The downside of this is that not only do advisors not experience the simplicity and power of a fully integrated system, but also separate, manually maintained databases of client information become increasingly inconsistent over time. The result is that the advisor has no “master” view of the client.

Sharing of information across multiple departments servicing the same clients is problematic and it is impossible to produce meaningful management information or to manage business risks and opportunities. This will be increasingly important as we head into an RDR-regulated environment.

The research also showed that an increasing numbers of advisors are making use of product provider or asset manager financial planning tools. These tools are often “free”, hence the take-up, but are typically not integrated to enable the sharing of information with other applications of practices’ choice, hence broadening the “single view of the client” gap.

Advisor challenges and tech solutions are at odds with each other

There seems to be a gap between the challenges articulated by advisors versus the solutions marketed. For instance, currently client portals aren’t an imaginable possibility for practices who already feel overwhelmed and are still struggling with simpler problems, like document management or transitioning from paper to digital environments.

Instead, they often cite “staying ahead” and “balancing cost and value” as their biggest challenges when it comes to technology. This highlights how difficult it is, as it stands now, for technology providers to take their users on a “customer journey”.

With that in mind, there is clearly much work that needs to be done in making this journey less intimidating. Much will also depend on whether it is clear to advisors how much long-term value a fully integrated, power-suite of tech capabilities could add to their practices.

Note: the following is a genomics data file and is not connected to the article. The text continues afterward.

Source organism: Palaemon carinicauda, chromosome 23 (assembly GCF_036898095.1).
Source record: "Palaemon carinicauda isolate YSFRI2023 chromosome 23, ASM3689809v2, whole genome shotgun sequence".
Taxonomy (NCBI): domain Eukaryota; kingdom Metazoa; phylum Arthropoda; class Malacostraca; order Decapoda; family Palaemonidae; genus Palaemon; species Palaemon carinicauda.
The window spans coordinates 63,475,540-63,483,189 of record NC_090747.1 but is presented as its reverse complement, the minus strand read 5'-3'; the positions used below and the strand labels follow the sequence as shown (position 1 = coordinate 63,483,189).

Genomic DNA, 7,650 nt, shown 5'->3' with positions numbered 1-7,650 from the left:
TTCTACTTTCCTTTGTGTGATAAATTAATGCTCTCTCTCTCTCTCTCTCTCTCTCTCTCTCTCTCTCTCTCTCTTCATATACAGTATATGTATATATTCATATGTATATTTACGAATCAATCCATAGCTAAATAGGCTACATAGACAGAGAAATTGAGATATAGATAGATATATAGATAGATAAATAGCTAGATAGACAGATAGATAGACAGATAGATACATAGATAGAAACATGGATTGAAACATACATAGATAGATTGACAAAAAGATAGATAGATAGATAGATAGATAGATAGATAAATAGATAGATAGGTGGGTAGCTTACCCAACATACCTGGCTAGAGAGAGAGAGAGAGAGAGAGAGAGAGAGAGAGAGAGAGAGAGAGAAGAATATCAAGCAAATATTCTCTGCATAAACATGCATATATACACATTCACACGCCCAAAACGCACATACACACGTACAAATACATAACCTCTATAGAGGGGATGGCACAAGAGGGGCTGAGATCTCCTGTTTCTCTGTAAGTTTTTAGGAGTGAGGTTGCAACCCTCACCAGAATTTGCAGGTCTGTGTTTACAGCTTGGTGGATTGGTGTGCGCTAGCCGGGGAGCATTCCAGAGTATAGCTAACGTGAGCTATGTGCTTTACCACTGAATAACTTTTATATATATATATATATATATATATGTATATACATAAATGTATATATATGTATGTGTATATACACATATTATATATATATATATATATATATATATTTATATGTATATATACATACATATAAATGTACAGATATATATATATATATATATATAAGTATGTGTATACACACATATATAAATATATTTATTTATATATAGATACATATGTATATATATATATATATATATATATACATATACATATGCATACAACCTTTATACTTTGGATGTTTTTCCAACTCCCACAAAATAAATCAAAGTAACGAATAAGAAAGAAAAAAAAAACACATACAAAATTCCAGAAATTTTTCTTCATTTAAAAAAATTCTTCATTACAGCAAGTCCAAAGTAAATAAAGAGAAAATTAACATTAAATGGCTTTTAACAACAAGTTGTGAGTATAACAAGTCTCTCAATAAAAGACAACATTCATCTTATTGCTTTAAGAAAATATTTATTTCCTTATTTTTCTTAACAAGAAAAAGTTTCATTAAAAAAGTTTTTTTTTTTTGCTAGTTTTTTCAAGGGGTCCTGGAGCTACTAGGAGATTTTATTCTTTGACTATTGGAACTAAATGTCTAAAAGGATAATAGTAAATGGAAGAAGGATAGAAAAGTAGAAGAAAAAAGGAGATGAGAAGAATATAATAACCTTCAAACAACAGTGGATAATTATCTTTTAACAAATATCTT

Grappling with data integrity

The research also found that data integrity is a huge problem – and in a post-RDR world this will become a massive risk, if it isn’t already.

Respondents indicated that the bulk of client information is manually collected, transcribed, maintained and distributed. Data that is automated and electronically distributed, usually investment and assurance data feeds, augments manually captured information in a central database, but does not replace it. This presents various problems:

  • Separate systems most frequently mean separate databases, which doesn’t do much towards a centralised set of client information
  • Revenue data is seldom connected with Customer Relationship Management (CRM) software or financial planning data, and therefore the simple act of trusting that all your paying clients are included in your client management or review processes is problematic
  • Most businesses don’t know how, or don’t have the time, to develop a centralised data integrity strategy, much less consolidate the disparate information from multiple sources

The bottom line is that financial advice as we know it now will undergo further disruption – driven by both consumer demand and legislative reform – but it’s not going to happen in one fell swoop tomorrow. Getting the right foundations in place now, sorting out the little problems and focusing on efficiency and customer engagement strategies supported in the background by technology, is key.